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Top Ten Best Practices for Improving Your Communication

(The following article first appeared in the ODLS newsletter, Successful Solutions. Learn more or subscribe.)

When it comes to improving our daily communication, it’s the little things that can make a big impact!

Here are our top 10 best practices for improving your own daily communication skills. Most of these tips will be familiar but bear repeating:

  1. Active listening: This is the most important communication skill. Most of us have been taught to maintain eye contact and nod our heads to indicate we are listening. However, active listening goes beyond those non-verbal signals to include paraphrasing to check for understanding and questioning to focus and move conversations forward.
  2. The importance of non-verbals: Research has pointed out that we receive less than 10% of the meaning of conversations from verbal messages (i.e., words actually said); in fact, most of the meaning is derived from the voice (e.g., tone, inflection) and non-verbals (e.g., eye contact, posture, body positioning).
  3. Creating a supportive communication climate: We often focus on what we need to communicate and even on how we communicate, but we often completely overlook whether the environment we have created supports open and candid communication-that is, whether the communication climate is Supportive or Defensive. Some descriptors associated with a supportive climate are: Values Others; Open-Minded; Equal; Descriptive; Cares about Others’ Needs and Feelings; Assertive and Cooperative; Direct and Tactful; Works with Others to Problem Solve for the Future; Two-Way; Shares Information; and Win-Win Climate. Conversely, defensive climates can be described in the following ways: Close-Minded; Superior; Judgmental; Not Concerned with Others’ Needs and Feelings; Passive or Aggressive; Indirect or Attacking; Blames Others for the Past; One Way; Withholds Information; and Creates a Win-Lose or Lose-Lose Climate.
  4. Communication channels: We often do not think about the most appropriate or effective communication channel to use for the type or importance level of a particular communication we are about to send out. Today’s business environment uses any number of communication channels including face-to-face, phone, video conferencing, text messaging, e-mail, and written forms of communication. Often the best practice is to use more than one communication channel to emphasize and reinforce the message. Almost always, the easiest but worst communication channel is e-mail; thus, if it is an important communication, do not use only e-mail to get the message out.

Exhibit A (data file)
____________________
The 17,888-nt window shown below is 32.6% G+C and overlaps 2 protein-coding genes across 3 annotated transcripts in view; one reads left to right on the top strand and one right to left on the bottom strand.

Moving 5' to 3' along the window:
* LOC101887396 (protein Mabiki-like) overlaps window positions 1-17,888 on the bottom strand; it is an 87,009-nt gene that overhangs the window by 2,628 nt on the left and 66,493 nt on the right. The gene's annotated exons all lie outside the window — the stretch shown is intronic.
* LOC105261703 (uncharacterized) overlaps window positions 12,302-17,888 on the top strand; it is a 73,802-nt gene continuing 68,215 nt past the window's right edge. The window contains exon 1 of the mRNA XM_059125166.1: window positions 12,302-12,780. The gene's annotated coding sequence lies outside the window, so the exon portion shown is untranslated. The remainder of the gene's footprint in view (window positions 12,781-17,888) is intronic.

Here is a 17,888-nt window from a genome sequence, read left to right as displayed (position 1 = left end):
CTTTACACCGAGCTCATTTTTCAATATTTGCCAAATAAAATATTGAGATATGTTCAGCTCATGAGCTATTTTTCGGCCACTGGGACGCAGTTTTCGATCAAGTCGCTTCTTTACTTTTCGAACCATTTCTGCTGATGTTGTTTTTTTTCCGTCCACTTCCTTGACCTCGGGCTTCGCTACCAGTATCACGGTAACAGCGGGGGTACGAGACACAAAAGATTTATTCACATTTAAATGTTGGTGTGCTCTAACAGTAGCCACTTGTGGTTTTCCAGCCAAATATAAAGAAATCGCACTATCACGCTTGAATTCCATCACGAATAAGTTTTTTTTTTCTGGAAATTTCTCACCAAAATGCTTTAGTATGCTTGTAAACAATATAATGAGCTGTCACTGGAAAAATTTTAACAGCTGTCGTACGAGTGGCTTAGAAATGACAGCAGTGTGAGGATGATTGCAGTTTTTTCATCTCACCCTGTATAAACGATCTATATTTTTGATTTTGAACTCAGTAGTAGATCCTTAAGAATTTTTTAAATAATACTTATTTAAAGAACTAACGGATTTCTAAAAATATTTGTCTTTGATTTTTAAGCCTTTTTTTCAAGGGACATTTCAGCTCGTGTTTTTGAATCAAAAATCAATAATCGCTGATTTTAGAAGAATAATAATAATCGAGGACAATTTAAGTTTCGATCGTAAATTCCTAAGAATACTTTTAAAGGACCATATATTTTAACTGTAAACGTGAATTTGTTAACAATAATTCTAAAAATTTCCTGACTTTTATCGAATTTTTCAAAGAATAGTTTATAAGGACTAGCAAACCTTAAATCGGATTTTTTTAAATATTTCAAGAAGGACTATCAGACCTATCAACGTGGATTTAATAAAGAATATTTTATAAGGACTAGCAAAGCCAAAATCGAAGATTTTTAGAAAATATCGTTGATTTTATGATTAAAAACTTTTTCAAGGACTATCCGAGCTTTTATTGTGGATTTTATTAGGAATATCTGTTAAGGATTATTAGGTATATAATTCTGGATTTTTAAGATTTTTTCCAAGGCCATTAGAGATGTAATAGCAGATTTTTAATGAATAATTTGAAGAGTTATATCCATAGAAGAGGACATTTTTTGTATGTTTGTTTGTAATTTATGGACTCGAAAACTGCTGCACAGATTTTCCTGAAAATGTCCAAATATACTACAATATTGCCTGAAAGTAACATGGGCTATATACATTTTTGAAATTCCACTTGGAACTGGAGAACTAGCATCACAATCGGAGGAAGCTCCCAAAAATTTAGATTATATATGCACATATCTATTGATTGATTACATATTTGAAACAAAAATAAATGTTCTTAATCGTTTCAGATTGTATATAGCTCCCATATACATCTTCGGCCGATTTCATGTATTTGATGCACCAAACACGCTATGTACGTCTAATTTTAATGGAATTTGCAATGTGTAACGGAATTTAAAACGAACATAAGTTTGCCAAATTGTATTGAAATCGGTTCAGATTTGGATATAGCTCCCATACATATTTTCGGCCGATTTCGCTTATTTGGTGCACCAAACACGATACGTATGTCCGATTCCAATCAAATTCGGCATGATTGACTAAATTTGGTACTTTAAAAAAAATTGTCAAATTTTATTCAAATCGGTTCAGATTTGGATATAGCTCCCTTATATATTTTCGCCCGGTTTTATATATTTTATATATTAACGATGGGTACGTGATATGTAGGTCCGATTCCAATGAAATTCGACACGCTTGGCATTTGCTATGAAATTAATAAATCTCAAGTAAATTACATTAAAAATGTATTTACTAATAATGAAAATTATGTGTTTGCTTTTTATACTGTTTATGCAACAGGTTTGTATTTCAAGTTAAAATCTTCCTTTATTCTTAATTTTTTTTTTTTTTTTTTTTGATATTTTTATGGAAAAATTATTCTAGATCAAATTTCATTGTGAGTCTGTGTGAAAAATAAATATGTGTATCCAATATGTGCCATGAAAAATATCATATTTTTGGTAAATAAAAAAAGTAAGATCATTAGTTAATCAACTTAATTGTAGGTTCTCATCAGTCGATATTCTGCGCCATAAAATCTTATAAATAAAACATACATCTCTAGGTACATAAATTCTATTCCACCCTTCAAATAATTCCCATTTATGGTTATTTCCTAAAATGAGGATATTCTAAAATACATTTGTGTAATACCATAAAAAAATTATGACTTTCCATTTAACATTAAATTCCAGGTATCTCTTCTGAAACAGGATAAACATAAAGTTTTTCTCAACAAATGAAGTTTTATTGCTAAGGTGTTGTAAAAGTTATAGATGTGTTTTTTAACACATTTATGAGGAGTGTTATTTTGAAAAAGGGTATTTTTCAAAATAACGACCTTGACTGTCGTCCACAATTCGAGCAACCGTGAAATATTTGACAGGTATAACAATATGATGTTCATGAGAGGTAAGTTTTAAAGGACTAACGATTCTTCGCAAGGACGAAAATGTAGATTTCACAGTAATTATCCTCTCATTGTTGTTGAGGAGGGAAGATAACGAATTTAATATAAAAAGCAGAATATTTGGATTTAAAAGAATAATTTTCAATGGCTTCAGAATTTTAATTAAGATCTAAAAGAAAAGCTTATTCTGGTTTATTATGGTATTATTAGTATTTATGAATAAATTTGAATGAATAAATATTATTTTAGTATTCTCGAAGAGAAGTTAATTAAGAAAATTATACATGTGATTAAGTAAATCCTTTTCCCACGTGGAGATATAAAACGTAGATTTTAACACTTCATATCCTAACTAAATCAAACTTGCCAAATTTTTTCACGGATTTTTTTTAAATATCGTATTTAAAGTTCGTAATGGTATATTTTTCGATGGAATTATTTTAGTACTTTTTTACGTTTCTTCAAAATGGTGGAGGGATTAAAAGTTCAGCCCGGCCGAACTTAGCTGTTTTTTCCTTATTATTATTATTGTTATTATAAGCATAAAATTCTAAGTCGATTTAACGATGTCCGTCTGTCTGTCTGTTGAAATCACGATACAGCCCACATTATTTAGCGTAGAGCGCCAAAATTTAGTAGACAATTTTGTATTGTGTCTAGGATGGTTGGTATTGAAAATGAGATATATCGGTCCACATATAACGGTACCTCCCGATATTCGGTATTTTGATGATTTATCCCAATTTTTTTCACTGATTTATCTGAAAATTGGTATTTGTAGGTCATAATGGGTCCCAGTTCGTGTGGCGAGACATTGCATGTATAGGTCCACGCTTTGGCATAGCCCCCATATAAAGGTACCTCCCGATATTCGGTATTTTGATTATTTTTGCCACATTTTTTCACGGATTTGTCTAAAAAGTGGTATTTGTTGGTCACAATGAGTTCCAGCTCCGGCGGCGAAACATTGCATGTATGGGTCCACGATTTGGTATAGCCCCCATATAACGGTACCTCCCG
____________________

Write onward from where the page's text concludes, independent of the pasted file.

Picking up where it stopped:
5. Our communication style: Most of us have adequate-to-good communication skills. However, our personal communication style can totally change the meaning of the message received, even if we say exactly the same words. We encourage you and your managers to become familiar with your communication styles and their strengths and weaknesses. The goal is not to adopt different styles but to know how to use your own style effectively.
  6. Communication barriers: In today’s business environment, there are many barriers to effective communication. A simple way to identify and avoid these barriers is to look for them from the perspective of sender of the message (e.g., ambiguous words and technical jargon), the receiver of the message (e.g., past experiences, assumptions), and the environment between the two (e.g., distractions, noise).
  7. Storytelling: A very old way of communicating important messages has recently come back into vogue-storytelling. Why do we tell our children stories? Because stories are memorable! They have a beginning, an interesting journey, an end, and a moral or overarching lesson to be shared!
  8. Keeping others informed up, down, and across: Many of us need to communicate up, down, and across our organizations. Yet, all communications are not created equal; we have different audiences with whom we need to communicate and different reasons for doing so. The major purpose of communicating downward is typically to provide information or feedback, while the main reasons for communicating across are to facilitate and coordinate activities. Communicating up usually involves making decisions or keeping senior leaders informed about what is going on.
  9. Having presence: Many of the great communicators in history are remembered not only for what they said or how they said it, but for the presence they radiated to individuals, making people feel that the communicator was focusing on them personally. If you want to improve your presence, ask yourself: Am I open? Am I focused? And right now do I have energy?
  10. Communication planning: If the communications you need to send involve multiple audiences with different needs/concerns, multiple channels, and different people sending the communications, and the communications are going to happen over a protracted period of time, then you should develop a thorough communication plan. An effective communication plan considers the purpose of the communication(s); the audience; timing; the specific channel(s); barriers; and how you will measure whether your message was understood.

Improving personal communication skills is something we can do every day. Our clients have taken into account the above best practices in designing and implementing skill-building programs for their managers and employees.

Please share your own best practices so we can continue to learn collectively. E-mail dhenry@donahue.umassp.edu with your thoughts and ideas!

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